"Seven bums and fourteen legs,
a brazen ecstasy which begs
the question some of us are asking -
is Peter Goulding multi-tasking?"

Martin Parker, Editor, Lighten Up Online

Sunday, March 27, 2011

Stepping aboard the Muse Swings Poetry Bus

The hermetic Muse Swings is driving the Poetry Bus this week. Sadly I missed last week's rollercoaster ride as I did absolutely nothing new.

This week the prompts are:-

1) write and illustrate a poem (too techy for me)

2) write a descriptive poem without mentioning the object (requires thought).

So it will have to be

3) write a poem inspired by the picture above.

Don't forget to click on the link above to inspect much better tickets from other passengers.

Great Uncle Wilf

My Great Uncle Wilf was a dancer by trade,
He performed every night on the stage.
His legs were fantastic and therefore he made
a very respectable wage.
The crowds would throw flowers wherever he played
until seventy five years of age.

When small men would yell things in coarse, vulgar tones,
Uncle Wilf would pay them little heed.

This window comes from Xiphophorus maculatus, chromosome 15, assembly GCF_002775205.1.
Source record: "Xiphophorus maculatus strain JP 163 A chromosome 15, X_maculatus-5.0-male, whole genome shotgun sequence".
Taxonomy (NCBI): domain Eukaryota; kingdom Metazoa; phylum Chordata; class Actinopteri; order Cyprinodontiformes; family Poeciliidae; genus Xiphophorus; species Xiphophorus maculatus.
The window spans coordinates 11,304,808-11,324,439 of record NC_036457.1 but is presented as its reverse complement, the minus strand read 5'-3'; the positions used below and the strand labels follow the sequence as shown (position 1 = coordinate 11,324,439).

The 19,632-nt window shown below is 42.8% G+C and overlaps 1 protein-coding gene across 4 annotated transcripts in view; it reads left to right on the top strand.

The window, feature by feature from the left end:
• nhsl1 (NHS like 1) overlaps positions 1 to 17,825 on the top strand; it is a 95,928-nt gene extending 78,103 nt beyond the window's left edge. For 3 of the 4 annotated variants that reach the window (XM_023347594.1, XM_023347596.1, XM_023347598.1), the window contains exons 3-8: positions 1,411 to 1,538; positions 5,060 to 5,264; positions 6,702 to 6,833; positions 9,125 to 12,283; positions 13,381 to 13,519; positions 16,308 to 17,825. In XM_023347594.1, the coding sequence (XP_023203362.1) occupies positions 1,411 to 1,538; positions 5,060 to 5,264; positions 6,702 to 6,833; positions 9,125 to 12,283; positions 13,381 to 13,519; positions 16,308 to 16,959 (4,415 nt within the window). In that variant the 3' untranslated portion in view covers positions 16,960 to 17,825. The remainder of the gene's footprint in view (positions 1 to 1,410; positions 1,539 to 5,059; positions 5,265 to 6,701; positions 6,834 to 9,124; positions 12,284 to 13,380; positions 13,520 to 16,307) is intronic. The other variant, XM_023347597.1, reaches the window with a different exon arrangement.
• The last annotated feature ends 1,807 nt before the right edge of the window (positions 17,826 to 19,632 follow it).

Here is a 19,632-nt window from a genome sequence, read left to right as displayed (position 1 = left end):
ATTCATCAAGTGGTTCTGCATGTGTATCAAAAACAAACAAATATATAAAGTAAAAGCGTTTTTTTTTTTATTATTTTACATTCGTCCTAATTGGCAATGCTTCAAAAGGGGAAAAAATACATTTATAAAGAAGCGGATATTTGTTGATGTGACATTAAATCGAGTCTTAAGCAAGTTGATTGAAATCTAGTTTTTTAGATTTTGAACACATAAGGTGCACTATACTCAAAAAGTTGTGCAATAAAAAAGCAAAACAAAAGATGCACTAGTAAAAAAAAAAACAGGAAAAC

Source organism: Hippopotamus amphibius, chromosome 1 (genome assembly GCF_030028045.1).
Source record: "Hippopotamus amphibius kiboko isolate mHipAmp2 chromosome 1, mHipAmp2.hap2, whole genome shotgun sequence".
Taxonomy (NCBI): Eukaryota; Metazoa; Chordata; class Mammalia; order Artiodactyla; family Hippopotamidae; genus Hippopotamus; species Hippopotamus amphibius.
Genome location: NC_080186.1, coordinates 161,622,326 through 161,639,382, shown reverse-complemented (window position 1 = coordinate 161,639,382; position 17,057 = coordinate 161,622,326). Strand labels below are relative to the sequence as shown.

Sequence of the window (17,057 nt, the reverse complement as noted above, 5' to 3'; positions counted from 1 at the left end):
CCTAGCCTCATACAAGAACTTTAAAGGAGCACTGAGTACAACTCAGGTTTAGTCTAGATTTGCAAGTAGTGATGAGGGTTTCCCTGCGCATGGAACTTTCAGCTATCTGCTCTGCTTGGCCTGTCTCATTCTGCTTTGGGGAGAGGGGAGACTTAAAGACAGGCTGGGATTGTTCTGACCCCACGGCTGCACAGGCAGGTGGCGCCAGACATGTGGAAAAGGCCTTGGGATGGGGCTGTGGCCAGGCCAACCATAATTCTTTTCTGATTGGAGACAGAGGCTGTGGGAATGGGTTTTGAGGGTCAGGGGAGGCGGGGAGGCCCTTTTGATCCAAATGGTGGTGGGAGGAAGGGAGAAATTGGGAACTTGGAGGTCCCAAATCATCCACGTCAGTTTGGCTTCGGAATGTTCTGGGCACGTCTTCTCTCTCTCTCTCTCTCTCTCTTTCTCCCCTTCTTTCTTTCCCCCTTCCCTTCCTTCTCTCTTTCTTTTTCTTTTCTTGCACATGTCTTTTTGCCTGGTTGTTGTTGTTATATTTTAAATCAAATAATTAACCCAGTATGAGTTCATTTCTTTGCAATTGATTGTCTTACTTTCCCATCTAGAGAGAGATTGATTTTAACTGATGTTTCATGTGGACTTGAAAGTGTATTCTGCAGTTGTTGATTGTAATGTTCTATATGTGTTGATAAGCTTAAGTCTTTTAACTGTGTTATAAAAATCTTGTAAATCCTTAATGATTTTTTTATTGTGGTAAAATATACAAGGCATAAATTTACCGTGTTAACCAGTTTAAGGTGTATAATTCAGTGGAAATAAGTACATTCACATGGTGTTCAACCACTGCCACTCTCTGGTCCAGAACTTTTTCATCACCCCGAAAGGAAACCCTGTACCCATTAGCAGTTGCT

When quizzed, he informed me that those who threw stones
were suffering some sexual need
and that he sincerely believed me mam’s scones
were manna from heaven indeed.

My dad said (in secret) he couldn’t abide him.
His spirit, he said, was too free.
But me and me mam, we both deified him
for his liberated état d’esprit,
(though I wasn’t allowed to sit beside him
whenever he called round for tea.)


  1. Bravo!!! I love the line 'My dad said (in secret) he couldn’t abide him' .....terrific.

  2. Gender identity celebrated on the Poetry Bus ... love it!!!

  3. Ha hahahahahaha! You are brilliant, Peter! How do you even think of this wacky take on things, let alone write a devine poem about it? The "deified him" line was sheer genius.

    And P.S. see my remark on your PC problem below. Did anyone else experience this deviltry?

  4. LOL - this is great. Very Victor/Victoria :)

  5. Good legs! respectable wage! very cool- thanks.

  6. Peter,
    Great minds think alike (and so did we!)Enchanted Oak told me to check out your poem after she read mine. Interesting coincidence.

  7. hee hee, good old uncle Wilf, where do you get em?

  8. A rollicking bit of revelry! LOL

  9. Brilliant! I've said this before, but rhythm and rhyme so suit the spirit of the age. The use of 'deified' is sublime, and I love, love, love the final two lines.

  10. It is only living in England that stops me from shaking the hand that wrote the "coat-hangers" poem!

  11. Hah! I love this poem. We had an uncle what we were cautioned about - but I'm not sure whether or not I could sit next to him during tea. Salty tales would accompany the sweet jam and scones for sure. Take a seat at the front of the bus!